As Sam Smiles explains in the accompanying essay, Nash looked on archaeological sites as landscape which would inspire him to make art. The archaeology itself was ‘peripheral to his artistic response’ because ‘Nash’s approach to megalithic Britain required that he go beyond archaeological understanding.’
This is confirmed by Nash’s own comments about his visit to the excavations at Maiden Castle: I was not particularly interested in the archaeological significance of the discovery. But the scene in its dramatic elements had, indeed, an awful beauty.’
I find this a little disappointing. It seems to me that he was happy to divorce the scene from its content, and focus purely on the visual information in front him. Is this because the facts and the data involved in such a site means more to me? As I look forward to working in more of an archaeological environment sometime in the future, I am finding that my own response to particular sites needs untangling. To what extent is the meaning of the place, as opposed to its physical presence, an incentive to me to make art? Is it the place, the landscape with its evidence of human interaction, that pulls at me, or is it more complex than that?
To be fair, Paul Nash felt that resonance with ancient sites that I have been conscious of. In response to the Uffington White Horse hill drawing, the essayist writes: ‘If the suggestiveness of these forms were to bear fruit it would be by liberating them from any safe historical or archaeological understanding, in order for them to work … as animate presences whose power was felt just below the threshold of consciousness.’ In this way he sought to ‘dialogue with the primeval landscape.’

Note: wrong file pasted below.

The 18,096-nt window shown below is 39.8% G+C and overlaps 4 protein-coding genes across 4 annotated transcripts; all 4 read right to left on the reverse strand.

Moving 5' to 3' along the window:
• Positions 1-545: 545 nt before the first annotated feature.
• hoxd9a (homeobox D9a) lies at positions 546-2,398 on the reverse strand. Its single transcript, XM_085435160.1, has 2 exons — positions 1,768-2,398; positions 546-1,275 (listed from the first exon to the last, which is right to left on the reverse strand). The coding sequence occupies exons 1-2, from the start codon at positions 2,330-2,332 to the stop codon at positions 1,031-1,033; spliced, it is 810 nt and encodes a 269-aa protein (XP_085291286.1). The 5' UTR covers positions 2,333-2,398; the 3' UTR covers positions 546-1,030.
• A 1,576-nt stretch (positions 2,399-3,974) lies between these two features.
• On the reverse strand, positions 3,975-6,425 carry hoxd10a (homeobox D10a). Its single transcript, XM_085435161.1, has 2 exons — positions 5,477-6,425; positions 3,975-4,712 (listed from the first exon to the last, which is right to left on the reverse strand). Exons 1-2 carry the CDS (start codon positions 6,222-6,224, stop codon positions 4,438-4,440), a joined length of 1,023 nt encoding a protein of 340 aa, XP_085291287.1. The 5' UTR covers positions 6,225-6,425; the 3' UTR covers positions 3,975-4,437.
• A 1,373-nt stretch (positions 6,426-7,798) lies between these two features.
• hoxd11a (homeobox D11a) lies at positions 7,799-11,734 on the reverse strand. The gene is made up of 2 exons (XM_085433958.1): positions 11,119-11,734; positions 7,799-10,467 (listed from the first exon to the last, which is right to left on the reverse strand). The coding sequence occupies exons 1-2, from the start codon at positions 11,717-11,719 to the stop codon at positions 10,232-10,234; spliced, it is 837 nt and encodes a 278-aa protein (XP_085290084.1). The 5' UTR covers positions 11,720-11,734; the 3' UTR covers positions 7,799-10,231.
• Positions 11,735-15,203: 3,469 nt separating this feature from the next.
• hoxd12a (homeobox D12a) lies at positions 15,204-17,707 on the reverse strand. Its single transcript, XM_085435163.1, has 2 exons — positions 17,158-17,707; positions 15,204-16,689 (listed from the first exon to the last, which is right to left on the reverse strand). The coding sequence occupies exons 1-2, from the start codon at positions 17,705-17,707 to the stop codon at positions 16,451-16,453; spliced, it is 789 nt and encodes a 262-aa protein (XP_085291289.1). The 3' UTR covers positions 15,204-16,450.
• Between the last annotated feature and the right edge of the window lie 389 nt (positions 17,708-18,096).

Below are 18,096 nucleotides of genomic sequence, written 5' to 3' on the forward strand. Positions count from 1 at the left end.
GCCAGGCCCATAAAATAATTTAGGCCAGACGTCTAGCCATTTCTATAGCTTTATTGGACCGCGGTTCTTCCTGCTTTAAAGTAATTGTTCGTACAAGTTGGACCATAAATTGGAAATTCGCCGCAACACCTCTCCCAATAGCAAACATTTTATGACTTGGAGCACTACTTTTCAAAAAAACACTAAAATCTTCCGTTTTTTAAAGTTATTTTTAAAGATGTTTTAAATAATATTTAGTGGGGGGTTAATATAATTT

Paul Nash – ‘Wood on the Downs’ 1930
This perhaps is the key. It is the landscape itself which draws him. Writing about the Uffington White Horse in 1938 he explains : ‘Once the rather futile game of ‘picking out’ the White Horse is abandoned, the documentary importance of the site fades, and the landscape asserts itself with all the force of its triumphant fusion of natural and artificial design. You then perceive a landscape of terrific animation whose bleak character and stark expression accord perfectly with its lonely situation on the summit of the bare downs.’ Landscape, for Nash, has the final word.
However, I have more empathy with the way in which Grayson Perry talks about his response as an artist to archaeology. Writing in the magazine British Archaeology ( Jan/Feb 2012), he explains his attitude to dealing with archaeological artefacts as based on an awareness of the complexities of interpretation : ‘objects are open to many interpretations. It’s up to us to make our own interpretations of the world, and in terms of whether they’ll give our life meaning, they’re just as valid.’ Interpretation is one area in which archaeologists acknowledge their limitations. After all, who can tell whether what has been found is the whole story or merely a small part of it? I must admit that this is an aspect which does intrigue me. Perry goes on to show that his concerns as an artist override all others: ‘If painting it red makes it less easy to understand, I’m afraid it still gets painted red, because it looks better.’ Which makes an important point. The artist, however interested in the facts, is still an artist, and the demands of that discipline must come first.
Grayson Perry at work
Where I really identify with Perry is in his description of what it was like to hold in his hand a stone hand axe 250,000 years old, part of the collection at the British Museum. He writes: ‘I think of all the things I’ve held in my time round the British Museum, those ancient flint tools give the most potent tactile experience. That man’s hand was the same size as my hand, and it did the same things, and it performed the same tasks. It’s a connection.’
And that’s the word I’ve been looking for. Connection.